Buckinghamshire Railway Centre Logo

BRC Website Home
Quainton Virtual Stockbook
Quainton News Archive - Quainton News No. 71 - September 1992

Those were the days - Part Three - Anthea Hanscomb


The other day I was looking at poor old Swanscombe, tucked away behind the Down Yard restoration building, forgotten and fast becoming derelict. It is now over sixteen years since she had her moment of fame and was the engine all the visitors wanted to see.

She was known then as Swanscombe the Play School engine and it all began in December 1975 when the BBC asked us if they could film their popular children's programme at Quainton. On Sunday 11 January 1976 a massive shunt move took place which lasted from 2.30pm until 9pm and left the yard clear and most of the stock in the correct position for the filming. Swanscombe and Beattie were to be the stars, providing Beattie could be ready in time. As it turned out there was trouble with the eccentric rods so Swanscombe was on her own. Beattie was filmed, dead, at the end of the long siding instead.

On Monday 12 January the BBC engineers arrived with several huge vans which they parked in the Up Yard, opposite the station building. Miles of cable for the four cameras and for lighting ran from the vans, over the footbridge and snaked their way round the Down Yard. The programme was being recorded on video tape which meant the producer and director could watch it all on monitor screens in the control van while it was being filmed, and it could be played back immediately, when required. Those out on the site, such as the production assistant; the cameramen; various other assistants; the sound recordist and assorted engineers, were in radio contact with the two vans which were the control rooms.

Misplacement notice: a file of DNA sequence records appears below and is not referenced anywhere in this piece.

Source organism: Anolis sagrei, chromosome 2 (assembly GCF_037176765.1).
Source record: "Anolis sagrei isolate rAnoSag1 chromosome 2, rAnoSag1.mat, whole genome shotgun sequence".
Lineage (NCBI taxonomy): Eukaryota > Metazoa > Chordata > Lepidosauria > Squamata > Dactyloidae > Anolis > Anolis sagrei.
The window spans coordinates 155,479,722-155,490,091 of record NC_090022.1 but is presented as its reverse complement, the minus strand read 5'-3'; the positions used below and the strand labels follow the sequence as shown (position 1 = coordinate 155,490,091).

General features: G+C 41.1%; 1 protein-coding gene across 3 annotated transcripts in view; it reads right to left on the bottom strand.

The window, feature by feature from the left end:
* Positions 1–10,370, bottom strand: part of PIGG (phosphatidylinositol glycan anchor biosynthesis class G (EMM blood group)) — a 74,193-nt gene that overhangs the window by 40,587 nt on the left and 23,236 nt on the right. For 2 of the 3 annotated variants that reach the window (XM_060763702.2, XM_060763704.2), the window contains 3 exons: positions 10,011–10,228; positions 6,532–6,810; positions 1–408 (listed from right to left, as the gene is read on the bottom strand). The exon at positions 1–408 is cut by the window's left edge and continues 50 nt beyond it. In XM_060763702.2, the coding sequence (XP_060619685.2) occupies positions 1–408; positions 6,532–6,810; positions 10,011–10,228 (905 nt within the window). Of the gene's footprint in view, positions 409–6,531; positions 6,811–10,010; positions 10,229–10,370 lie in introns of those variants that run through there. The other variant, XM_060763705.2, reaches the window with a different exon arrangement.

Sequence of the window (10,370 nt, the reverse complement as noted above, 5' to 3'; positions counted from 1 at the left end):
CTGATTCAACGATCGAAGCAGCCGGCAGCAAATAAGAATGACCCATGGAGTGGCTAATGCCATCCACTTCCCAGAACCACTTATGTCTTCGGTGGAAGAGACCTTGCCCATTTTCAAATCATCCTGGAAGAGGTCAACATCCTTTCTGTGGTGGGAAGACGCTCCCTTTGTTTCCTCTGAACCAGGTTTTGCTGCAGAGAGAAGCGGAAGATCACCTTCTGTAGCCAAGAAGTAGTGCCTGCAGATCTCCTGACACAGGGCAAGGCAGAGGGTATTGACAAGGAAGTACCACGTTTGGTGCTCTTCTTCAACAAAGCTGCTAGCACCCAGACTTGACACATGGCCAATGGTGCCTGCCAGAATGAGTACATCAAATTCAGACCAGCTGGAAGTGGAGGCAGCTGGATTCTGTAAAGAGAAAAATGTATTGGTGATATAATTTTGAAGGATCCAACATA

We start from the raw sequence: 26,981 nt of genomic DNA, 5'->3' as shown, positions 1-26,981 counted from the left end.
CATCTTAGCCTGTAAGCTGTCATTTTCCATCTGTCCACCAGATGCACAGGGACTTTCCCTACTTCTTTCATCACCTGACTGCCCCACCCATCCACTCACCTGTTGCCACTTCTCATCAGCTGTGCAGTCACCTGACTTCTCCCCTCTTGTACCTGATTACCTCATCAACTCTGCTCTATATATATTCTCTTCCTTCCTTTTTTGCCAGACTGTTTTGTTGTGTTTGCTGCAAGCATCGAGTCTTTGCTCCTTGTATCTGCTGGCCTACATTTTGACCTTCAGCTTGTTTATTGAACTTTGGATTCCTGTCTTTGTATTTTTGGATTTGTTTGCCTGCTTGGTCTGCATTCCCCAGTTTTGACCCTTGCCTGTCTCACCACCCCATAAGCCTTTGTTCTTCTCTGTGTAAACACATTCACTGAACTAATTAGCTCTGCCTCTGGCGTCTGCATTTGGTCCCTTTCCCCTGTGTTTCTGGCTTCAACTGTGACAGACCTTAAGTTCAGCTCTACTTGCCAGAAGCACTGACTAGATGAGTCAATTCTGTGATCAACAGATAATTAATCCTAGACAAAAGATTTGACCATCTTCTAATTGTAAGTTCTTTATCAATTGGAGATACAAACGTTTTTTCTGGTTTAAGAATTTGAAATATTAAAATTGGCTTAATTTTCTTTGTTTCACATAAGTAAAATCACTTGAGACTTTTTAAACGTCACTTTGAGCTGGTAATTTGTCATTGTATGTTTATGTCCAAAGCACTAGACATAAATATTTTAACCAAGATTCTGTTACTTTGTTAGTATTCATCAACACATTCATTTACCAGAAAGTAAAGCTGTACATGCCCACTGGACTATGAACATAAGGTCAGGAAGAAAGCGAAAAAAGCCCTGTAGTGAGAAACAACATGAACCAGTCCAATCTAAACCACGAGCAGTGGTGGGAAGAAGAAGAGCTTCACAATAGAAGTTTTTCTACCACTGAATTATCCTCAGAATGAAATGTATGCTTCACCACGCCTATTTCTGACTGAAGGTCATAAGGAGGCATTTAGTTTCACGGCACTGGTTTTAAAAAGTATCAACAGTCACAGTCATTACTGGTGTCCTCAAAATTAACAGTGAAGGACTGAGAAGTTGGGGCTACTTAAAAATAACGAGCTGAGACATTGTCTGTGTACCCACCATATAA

The artists, Sarah Long and Johnny Ball, were supplied with little battery operated transmitters with tiny lapel microphones, as were members of the Society who had to explain anything. None of us had ever seen such equipment and it was very different from the filming of "11 Harrow House" done with an ordinary cine camera and the sound added later. One could begin to appreciate the cost of the colour TV licence!

Tuesday found John Carter up at Quainton by 5.30am to light up Swanscombe. He was joined by Frank Boait and John Mortham. Tim Stevens and I reached the site by 8.30am having stopped at Aylesbury Station to find out what trains were expected on the BR line during the day. The BBC wanted to have a rough idea of the timetable so that a diesel horn wouldn't suddenly crop up in the middle of their sound track. Though the timetable turned out to be somewhat more flexible than expected, the filming was not badly upset on either day.

At ten o'clock filming began and, with a toot on the whistle, Swanscombe pulled into the platform. John Carter was driving and Colin Copcutt firing; instantly they became film stars. Gordon Rodwell was the Station Master and after his piece was over he went off to do a dress rehearsal with some of the supporting cast, who would be needed the next day. These were the two heifers and six bullocks in the field adjoining the Down Yard who were to be bribed with hay to come and stand by the fence near the Wembley building, for filming from the train. Roddy rounded up the eight beasts and had them following him, pulling at the bundles of hay he had tucked under each arm. He brought them down the field and stopped opposite the platform, so that they could get used to the sight of so many people and the sound of the engine. They were quite unconcerned except for one black and white bullock which was thunderstruck by the arm-waving and train noises which Sarah was making in front of a camera on the platform. First she was being a signal and then a train. The bullock was rooted to the spot, ears straining forward and eyes out on stalks. How I wished I had had a camera!